The Group does not expect an increase in credit loss expenses during the assessment period as, in most of the entities, collections are back to the high 90% range and the proportion of loans with outstanding payments greater than 30 days (portfolio at risk greater than 30 days, or 'PAR>30') have generally stabilised. However, India remains an outlier as collections are still not at the pre-Covid levels while around 30% of existing customers have their loans restructured until June 2022. Myanmar also continues to struggle due to the ongoing political crisis which is creating operational and liquidity challenges for the entity. Management is closely following up on the developments in both these entities.

Due to the above challenges, the Group expects further breaches of loan covenants during the going concern period. These covenants would mainly relate to arrears levels (portfolio at risk greater than 30 days, or 'PAR>30'), risk coverage ratios, the cost to income ratio, and write-off ratios on account of higher expected credit loss provisions required due to the impact of Covid. These breaches have not historically resulted in the immediate repayment request from lenders and are further evidenced by the supportive attitude of lenders in the last two years where the Group has been continuously able to raise new funds from the lenders. As of 31 December 2021, the balance for credit lines with breached covenants that did not have waivers amounted to USD 111 million, out of which waivers for USD 36.7 million have been subsequently received. Other lenders have confirmed that they are willing to provide waivers, but will only do so in case of actual breaches and subject to formal internal credit committee approvals. However, the majority of these waivers are pending for the India operation where a majority of the lenders are local and normally only provide waivers after the statutory accounting period (31 March 2022).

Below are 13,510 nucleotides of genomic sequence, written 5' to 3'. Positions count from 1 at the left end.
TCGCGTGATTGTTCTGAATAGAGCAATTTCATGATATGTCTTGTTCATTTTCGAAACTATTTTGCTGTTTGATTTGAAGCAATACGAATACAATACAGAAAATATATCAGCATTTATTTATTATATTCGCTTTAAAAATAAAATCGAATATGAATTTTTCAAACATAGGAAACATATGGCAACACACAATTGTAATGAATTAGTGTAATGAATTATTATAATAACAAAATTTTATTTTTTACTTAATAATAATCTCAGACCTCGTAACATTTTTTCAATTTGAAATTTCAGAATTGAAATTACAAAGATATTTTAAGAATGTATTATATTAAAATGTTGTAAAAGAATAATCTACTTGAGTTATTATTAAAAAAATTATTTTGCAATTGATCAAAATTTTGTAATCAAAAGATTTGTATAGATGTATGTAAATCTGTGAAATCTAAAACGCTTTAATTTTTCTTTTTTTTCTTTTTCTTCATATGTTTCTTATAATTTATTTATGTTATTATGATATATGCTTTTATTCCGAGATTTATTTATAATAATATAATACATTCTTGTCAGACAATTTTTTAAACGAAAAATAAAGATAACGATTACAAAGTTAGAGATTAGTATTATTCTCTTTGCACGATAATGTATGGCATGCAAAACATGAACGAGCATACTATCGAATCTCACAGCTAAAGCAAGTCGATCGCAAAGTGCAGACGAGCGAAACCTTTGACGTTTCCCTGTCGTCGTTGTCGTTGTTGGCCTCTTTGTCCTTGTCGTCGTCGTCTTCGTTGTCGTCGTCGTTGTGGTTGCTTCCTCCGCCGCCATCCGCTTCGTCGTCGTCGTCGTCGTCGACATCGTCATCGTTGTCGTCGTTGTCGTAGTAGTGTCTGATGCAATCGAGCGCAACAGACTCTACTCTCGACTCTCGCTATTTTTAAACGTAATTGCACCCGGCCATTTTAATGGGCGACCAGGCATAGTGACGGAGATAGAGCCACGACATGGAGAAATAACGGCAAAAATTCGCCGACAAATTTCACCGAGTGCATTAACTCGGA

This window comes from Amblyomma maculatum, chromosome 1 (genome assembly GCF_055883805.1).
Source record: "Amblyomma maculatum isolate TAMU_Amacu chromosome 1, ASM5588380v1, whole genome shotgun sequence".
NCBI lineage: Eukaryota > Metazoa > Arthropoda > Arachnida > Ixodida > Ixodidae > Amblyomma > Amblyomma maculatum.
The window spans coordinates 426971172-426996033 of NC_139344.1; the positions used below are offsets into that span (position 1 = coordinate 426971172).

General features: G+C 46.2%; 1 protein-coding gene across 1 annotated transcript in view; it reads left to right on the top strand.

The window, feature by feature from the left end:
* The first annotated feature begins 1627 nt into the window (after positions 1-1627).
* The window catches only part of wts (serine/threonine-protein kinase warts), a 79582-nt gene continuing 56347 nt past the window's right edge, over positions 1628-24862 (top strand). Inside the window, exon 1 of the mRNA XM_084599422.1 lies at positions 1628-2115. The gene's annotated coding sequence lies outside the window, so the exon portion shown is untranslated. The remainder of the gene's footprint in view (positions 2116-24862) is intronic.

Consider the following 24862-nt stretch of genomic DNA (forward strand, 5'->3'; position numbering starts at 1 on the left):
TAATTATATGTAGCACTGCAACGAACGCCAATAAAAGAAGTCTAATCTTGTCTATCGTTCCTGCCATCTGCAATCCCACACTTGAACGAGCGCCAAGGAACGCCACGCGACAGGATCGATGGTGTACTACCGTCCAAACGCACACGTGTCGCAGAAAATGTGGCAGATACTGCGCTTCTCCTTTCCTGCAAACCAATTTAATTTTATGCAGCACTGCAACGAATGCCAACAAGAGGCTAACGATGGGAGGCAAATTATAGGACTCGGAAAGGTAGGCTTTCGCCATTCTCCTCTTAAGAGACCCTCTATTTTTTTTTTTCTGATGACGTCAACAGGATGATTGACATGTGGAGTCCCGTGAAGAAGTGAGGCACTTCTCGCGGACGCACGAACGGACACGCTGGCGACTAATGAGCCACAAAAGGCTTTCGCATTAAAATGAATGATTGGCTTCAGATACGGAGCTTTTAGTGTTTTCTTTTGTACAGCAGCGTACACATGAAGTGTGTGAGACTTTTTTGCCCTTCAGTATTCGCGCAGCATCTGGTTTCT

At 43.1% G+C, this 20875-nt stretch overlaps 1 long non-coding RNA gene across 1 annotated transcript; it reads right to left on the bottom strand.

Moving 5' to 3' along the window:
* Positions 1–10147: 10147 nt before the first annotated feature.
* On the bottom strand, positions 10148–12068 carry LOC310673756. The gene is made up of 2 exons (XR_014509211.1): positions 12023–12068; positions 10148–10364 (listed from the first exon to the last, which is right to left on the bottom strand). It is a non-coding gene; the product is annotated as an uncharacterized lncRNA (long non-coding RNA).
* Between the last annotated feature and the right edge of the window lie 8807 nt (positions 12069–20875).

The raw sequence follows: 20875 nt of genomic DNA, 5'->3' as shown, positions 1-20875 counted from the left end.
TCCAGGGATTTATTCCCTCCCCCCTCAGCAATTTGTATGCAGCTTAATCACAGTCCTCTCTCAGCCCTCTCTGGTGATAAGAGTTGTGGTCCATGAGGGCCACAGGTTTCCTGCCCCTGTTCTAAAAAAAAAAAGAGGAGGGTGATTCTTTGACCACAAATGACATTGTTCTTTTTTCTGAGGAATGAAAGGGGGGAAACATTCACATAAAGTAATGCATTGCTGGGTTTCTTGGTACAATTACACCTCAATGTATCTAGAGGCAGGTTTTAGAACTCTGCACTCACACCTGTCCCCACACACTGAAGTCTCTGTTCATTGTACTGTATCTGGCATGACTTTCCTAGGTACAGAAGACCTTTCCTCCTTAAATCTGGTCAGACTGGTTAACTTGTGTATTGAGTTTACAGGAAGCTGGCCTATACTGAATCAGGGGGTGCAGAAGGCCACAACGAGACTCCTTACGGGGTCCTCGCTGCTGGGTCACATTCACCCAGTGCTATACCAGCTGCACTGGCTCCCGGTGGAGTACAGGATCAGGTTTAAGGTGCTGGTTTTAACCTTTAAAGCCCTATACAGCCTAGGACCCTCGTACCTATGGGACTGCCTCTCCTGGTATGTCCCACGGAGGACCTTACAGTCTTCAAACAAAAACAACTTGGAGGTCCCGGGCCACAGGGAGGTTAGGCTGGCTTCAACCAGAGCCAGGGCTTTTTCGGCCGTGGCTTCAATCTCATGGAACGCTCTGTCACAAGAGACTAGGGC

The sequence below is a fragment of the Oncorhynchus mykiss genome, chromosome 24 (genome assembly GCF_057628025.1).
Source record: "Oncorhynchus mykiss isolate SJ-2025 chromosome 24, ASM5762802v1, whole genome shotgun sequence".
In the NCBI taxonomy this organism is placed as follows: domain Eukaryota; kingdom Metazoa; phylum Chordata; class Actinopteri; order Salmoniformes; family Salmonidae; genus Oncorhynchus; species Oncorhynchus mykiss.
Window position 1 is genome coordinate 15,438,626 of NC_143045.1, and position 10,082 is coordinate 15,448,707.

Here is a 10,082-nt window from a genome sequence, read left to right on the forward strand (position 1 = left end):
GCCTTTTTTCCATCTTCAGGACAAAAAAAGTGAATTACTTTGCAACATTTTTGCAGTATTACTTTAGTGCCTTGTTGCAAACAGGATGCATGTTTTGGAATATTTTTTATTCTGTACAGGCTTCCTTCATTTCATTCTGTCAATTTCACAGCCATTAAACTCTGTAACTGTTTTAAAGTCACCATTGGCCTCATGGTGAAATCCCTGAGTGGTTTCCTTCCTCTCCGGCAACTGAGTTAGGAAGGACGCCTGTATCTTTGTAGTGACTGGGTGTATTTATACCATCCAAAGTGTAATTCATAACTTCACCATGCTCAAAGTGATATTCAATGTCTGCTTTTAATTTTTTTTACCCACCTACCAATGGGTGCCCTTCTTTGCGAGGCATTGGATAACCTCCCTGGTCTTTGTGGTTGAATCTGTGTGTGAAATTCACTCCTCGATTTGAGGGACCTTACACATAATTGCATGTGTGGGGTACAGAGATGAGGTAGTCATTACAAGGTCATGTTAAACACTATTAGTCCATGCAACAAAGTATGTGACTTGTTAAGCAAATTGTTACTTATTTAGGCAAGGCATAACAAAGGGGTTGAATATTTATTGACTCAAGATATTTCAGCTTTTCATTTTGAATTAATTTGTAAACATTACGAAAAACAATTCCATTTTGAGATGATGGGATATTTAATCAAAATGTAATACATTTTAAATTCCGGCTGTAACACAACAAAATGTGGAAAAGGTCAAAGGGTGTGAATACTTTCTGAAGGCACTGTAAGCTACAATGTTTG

Based on the received waivers, ongoing discussions, prior experience, and new funding commitments received, the Group has a high degree of confidence that all the required waivers will be obtained. It should be noted that none of the lenders have ever initiated any sudden debt calls, also not during the Covid pandemic.

In the event the waivers are not provided by the funders, there may be cases where covenant breaches are considered as events of default under the loan agreements which could lead to the debt being called due and potentially significant liquidity challenges. It should also be noted that whilst the Group has a strong cash position, there are still certain restrictions on intra-Group cash movements and there is a risk that restrictions can continue well into 2022 by local governments in response to the economic pressures imposed by the Covid pandemic. However, based on recent discussions, management expects that a period would be provided by the funders for rectifying the breach of covenants before calling a default under the loan agreements.